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Farm Credit East Mid-year Agricultural Credit Conditions Report

Farm Credit East has released the cooperative’s mid-year Agricultural Credit Conditions report indicating that while most farmers are in good financial condition in 2015, excessive moisture in key crop regions could result in problems for some producers. All eyes will be on the weather going forward, as that will be the main determinant in the yield and quality of 2015 crops. Based on current market prices, Farm Credit East is projecting 2015 net farm income to be 24 percent lower than the most recent five-year average.

Farm Credit East Releases 2015 Mid-year Credit Outlook


AgriBank Insights

Weather forecasters have declared the arrival of El Niño, complex weather patterns resulting from variations in ocean temperatures in the Pacific Ocean. The National Oceanic and Atmospheric Administration (NOAA) says the “forecaster consensus” is for a strong El Niño event that has a 90 percent chance of persisting through fall and an 85 percent chance of lasting through winter. What does this mean for major crops across America’s heartland, namely corn and soybeans? History offers some clues, as discussed in the latest edition of AgriBank Insights.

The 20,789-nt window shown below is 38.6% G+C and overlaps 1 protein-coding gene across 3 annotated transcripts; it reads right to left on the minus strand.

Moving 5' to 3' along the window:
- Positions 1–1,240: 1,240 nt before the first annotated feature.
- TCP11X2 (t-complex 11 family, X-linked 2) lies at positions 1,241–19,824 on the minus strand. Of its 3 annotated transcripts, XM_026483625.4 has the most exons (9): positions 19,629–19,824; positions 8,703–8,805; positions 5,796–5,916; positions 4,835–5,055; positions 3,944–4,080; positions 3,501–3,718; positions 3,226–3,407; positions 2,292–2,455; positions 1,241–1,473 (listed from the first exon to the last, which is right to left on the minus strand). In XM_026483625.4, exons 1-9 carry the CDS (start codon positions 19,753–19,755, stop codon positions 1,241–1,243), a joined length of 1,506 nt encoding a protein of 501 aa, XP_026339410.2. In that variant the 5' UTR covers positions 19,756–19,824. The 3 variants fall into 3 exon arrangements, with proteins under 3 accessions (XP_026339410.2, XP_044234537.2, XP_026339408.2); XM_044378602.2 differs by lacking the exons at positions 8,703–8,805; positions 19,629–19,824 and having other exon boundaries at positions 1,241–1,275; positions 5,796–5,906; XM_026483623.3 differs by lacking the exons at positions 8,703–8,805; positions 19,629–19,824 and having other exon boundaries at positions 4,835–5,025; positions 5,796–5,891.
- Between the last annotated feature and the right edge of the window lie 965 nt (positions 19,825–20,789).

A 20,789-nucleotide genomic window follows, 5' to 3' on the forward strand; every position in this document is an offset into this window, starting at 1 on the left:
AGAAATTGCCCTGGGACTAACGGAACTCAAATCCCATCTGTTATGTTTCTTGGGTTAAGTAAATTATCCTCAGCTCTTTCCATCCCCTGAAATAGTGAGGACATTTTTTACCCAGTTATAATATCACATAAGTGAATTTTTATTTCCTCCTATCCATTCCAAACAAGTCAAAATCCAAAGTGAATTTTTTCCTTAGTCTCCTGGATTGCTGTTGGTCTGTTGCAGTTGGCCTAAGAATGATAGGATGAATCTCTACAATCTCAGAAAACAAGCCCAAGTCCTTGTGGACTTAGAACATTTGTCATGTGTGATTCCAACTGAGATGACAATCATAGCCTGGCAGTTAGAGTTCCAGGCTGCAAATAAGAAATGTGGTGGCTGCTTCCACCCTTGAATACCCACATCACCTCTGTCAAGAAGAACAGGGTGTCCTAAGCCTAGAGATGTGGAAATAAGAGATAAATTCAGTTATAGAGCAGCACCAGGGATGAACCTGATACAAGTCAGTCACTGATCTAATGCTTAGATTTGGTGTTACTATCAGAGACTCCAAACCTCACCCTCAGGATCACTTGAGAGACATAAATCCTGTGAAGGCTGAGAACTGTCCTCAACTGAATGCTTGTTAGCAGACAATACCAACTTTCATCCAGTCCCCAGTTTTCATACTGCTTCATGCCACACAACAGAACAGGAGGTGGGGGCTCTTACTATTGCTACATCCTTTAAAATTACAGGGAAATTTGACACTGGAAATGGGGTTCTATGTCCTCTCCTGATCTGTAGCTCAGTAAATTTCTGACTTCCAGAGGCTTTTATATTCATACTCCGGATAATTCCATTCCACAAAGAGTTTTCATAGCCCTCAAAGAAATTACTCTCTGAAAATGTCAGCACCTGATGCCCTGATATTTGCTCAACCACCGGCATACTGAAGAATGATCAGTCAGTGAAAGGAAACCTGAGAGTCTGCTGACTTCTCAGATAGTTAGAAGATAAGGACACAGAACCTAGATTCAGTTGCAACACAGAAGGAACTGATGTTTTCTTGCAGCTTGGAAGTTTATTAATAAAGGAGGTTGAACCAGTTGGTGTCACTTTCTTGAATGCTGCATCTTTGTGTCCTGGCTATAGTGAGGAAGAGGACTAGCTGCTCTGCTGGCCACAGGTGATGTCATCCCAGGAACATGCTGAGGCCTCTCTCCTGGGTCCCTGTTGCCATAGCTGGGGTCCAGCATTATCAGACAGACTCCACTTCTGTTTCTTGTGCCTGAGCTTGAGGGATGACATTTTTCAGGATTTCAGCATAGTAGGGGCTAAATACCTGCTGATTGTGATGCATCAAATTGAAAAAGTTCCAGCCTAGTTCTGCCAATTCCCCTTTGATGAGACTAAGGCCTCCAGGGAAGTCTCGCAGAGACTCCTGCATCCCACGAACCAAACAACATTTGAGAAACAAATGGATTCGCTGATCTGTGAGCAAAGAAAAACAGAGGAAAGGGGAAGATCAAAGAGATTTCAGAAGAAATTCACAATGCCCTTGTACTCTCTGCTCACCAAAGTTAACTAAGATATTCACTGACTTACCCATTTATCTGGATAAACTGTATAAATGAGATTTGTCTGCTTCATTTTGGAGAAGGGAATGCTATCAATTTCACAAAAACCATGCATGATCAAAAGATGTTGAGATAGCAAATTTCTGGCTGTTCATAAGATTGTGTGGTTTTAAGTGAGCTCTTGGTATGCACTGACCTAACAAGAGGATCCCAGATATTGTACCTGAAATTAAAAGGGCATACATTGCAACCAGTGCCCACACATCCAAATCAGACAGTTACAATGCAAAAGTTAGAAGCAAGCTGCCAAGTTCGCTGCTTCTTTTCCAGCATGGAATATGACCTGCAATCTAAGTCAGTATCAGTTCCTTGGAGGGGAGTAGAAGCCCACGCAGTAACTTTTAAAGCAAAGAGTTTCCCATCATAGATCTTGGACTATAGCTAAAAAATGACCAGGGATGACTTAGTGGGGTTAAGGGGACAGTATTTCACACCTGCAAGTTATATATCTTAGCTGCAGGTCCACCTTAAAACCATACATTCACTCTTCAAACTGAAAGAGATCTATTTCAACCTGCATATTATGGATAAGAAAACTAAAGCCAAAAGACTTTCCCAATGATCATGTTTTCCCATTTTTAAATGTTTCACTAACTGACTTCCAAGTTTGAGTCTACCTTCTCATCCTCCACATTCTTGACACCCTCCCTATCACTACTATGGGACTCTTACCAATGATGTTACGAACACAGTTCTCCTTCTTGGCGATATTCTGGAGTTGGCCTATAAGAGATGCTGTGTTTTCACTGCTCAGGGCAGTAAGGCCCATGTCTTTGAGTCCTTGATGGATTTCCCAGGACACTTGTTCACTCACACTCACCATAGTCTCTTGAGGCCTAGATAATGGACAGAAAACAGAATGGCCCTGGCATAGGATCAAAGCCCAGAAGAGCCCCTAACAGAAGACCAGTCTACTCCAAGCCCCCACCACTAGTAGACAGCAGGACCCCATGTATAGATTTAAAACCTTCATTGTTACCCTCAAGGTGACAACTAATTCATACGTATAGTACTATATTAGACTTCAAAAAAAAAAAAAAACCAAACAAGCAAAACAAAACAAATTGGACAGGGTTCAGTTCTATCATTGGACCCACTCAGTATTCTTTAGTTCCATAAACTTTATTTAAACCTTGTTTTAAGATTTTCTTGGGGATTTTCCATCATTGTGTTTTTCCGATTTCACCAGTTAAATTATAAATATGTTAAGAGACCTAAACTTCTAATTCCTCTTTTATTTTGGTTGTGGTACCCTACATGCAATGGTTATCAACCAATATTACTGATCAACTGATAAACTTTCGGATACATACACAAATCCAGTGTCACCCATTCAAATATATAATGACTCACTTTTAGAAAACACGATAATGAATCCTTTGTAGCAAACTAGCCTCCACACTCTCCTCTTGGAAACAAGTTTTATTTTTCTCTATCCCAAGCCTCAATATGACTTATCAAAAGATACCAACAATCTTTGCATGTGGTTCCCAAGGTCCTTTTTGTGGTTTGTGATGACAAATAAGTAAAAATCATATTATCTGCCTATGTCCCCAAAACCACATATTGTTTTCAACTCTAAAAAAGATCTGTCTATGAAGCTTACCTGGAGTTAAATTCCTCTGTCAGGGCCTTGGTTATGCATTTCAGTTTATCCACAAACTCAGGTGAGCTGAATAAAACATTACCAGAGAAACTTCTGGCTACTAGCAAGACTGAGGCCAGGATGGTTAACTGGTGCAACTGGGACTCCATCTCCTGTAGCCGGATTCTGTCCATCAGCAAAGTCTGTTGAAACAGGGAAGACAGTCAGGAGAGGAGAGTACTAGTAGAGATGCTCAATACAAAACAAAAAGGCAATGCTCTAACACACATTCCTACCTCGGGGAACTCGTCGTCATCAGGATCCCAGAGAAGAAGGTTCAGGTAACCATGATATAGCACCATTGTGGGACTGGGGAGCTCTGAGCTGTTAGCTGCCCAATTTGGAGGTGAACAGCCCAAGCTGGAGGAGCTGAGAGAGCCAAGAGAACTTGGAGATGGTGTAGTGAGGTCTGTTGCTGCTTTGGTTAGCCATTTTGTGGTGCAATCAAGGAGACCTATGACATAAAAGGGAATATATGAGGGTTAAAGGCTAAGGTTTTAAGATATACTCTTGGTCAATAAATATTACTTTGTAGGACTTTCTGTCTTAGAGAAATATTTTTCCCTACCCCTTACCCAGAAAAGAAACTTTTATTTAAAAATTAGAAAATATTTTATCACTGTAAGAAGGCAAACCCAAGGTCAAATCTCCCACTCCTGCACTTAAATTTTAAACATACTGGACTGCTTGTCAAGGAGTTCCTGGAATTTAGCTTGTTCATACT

El Niño: Could This Cyclical Extreme Be Good for Corn and Soybean Production?


Shared Roots: The Federal Reserve System and the Farm Credit System